Concerns surrounding the ethics of mining for stones, as well as oversupply and economic uncertainty, have caused disruption in the natural diamond industry in recent years. Globally, more than 130 million carats of rough diamonds are mined for jewellery every year, often under conditions that exploit workers and violate human rights. Add this to the fact that many lab-grown stones cost between 30 and 40 per cent less than their natural counterparts, and it’s not difficult to see the appeal.
It’s only in recent years, though, that technology has advanced enough to make the high-quality diamonds needed for fine jewellery. For Warch, the breakthrough couldn’t come soon enough, ‘everything that’s going on in the mines, from blood diamonds to child labour, is shocking.’
The Kimberley Process — an international certification scheme that regulates trade — has gone some way to cleaning up the industry by removing conflict diamonds from the supply chain, but for Chavez, it doesn’t solve the problem. ‘I think the mined diamond industry has made some progress, and it’s mainly because people have demanded it,’ she says. ‘But I think that if we have the possibility to grow diamonds, it makes no sense to keep mining for them.’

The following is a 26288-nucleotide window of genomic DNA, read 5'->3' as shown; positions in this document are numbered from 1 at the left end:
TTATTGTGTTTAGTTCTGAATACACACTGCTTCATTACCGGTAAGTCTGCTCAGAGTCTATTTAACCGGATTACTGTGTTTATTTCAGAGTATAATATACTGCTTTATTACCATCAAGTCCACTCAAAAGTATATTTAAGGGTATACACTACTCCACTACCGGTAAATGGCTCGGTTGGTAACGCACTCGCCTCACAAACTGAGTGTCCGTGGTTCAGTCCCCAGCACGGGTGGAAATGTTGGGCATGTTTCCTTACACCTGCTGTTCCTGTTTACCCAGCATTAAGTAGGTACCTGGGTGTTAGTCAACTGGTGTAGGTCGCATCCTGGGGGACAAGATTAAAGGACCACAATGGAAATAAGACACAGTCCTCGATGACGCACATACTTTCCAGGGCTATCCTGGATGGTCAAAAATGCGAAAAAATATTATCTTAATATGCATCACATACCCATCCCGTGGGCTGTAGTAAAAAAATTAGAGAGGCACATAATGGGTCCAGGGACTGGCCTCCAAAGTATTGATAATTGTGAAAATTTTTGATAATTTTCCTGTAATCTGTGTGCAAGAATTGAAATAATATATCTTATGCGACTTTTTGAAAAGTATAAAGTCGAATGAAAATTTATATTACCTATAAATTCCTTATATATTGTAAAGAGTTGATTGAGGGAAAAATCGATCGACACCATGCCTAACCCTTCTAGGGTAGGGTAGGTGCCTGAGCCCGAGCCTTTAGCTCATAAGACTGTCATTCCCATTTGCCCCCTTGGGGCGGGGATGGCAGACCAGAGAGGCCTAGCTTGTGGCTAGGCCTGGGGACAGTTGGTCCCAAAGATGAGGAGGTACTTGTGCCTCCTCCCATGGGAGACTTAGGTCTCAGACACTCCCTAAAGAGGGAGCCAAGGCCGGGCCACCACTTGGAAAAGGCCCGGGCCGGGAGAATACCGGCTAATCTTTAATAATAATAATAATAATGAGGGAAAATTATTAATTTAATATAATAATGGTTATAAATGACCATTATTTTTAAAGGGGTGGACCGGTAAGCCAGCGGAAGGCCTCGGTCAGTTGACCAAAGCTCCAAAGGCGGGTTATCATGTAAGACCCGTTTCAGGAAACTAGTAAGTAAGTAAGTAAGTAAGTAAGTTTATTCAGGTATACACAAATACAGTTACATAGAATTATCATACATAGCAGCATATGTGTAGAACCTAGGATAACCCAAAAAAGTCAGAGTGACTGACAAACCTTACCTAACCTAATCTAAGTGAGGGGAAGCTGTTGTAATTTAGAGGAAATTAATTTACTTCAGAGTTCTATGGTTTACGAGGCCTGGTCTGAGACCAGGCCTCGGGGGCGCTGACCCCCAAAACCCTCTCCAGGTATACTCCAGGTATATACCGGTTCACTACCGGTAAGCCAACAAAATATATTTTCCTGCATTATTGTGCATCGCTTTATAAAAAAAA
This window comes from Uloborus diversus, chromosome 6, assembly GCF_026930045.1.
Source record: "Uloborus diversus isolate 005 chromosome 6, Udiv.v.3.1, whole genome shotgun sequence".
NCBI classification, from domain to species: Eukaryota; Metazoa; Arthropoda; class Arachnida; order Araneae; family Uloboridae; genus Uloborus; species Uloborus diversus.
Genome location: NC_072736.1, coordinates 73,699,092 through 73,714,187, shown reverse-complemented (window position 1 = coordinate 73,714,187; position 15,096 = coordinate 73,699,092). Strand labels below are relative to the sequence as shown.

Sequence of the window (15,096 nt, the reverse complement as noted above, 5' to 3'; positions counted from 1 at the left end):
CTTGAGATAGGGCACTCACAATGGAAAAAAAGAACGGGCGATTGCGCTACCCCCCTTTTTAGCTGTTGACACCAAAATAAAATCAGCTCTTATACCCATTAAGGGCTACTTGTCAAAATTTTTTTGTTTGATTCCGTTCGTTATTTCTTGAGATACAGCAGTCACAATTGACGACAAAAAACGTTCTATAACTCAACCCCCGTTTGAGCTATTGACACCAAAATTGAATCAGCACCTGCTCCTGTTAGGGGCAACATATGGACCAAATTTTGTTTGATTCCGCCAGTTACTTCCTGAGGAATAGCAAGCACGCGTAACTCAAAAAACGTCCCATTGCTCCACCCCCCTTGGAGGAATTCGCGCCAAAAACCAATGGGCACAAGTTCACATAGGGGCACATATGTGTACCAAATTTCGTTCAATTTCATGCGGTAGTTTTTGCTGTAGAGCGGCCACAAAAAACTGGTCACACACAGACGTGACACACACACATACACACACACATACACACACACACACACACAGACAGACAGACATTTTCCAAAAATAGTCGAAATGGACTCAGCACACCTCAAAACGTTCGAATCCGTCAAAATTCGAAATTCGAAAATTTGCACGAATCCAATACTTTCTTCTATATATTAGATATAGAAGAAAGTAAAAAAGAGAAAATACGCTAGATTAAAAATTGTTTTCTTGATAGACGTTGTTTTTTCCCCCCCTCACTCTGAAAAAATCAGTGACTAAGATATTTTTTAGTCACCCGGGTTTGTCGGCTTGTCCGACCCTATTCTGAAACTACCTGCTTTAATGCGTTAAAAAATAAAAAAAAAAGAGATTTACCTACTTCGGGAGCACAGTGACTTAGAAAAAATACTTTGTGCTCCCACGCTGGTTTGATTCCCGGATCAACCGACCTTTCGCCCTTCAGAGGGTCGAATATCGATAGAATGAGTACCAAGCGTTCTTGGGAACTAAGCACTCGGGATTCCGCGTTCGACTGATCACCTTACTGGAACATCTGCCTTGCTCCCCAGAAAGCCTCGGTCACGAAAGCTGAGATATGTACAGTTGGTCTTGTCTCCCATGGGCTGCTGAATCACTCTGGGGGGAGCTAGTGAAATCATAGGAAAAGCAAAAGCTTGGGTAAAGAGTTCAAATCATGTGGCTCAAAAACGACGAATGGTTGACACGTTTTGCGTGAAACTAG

A lot of people are now valuing the fact that they can buy a diamond that was grown without harming anyone, without having to mine, that’s conflict-free. Values, and what we’re looking for as consumers, are changing.’ By all means, say it with diamonds — but these days, the true sparklers are man-made, not mined.
Source : Evening Standard